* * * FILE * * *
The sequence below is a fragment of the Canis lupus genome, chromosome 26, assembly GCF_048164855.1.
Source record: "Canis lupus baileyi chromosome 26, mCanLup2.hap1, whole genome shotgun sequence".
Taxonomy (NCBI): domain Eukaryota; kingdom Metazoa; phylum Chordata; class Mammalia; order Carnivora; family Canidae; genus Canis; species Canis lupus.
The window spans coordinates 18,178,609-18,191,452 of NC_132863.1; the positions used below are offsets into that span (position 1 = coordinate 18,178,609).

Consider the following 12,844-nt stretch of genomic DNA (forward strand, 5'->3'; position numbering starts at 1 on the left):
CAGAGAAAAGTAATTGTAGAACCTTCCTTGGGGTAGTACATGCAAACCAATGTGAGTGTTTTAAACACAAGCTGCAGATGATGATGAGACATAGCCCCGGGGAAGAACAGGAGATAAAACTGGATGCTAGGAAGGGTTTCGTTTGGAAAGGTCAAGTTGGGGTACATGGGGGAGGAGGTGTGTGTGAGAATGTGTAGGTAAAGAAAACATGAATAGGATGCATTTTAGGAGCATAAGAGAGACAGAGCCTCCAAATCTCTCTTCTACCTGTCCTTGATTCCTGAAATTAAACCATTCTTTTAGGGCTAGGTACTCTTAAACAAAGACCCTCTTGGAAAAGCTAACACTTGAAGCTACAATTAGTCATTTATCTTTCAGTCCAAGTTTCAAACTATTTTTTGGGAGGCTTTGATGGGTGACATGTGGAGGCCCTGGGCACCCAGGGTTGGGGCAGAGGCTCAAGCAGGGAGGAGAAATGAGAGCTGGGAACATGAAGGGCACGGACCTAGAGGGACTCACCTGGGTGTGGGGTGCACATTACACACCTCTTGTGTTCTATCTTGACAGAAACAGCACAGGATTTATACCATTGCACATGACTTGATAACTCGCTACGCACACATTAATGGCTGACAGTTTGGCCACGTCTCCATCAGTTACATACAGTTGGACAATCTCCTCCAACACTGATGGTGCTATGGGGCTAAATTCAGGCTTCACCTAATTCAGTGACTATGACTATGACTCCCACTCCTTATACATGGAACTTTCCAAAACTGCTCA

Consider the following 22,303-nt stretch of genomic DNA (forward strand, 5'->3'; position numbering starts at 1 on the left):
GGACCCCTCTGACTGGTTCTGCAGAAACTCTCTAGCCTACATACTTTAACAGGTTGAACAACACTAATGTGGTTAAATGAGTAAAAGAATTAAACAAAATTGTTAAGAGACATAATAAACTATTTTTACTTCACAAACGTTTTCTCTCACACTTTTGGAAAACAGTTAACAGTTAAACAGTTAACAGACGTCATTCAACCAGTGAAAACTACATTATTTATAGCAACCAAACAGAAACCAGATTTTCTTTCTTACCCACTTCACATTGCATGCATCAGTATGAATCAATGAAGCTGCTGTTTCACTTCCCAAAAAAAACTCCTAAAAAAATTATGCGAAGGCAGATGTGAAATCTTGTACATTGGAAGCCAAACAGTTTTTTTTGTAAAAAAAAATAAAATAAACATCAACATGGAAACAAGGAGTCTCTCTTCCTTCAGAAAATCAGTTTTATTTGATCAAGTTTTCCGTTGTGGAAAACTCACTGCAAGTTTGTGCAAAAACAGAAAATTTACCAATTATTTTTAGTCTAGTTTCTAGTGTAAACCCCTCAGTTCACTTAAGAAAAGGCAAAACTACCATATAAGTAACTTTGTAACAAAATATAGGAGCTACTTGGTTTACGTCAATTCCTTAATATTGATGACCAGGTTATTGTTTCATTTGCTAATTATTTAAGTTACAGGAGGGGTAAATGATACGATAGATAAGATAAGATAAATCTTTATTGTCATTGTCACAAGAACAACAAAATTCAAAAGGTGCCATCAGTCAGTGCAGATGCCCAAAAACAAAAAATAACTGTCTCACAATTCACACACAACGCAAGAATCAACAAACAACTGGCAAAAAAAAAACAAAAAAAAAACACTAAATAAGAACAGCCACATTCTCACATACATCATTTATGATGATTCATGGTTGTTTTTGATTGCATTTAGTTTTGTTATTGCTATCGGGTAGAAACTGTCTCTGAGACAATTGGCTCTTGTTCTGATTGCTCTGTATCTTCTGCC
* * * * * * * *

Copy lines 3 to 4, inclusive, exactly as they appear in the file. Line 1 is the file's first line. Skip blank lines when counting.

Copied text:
Taxonomy (NCBI): domain Eukaryota; kingdom Metazoa; phylum Chordata; class Mammalia; order Carnivora; family Canidae; genus Canis; species Canis lupus.
The window spans coordinates 18,178,609-18,191,452 of NC_132863.1; the positions used below are offsets into that span (position 1 = coordinate 18,178,609).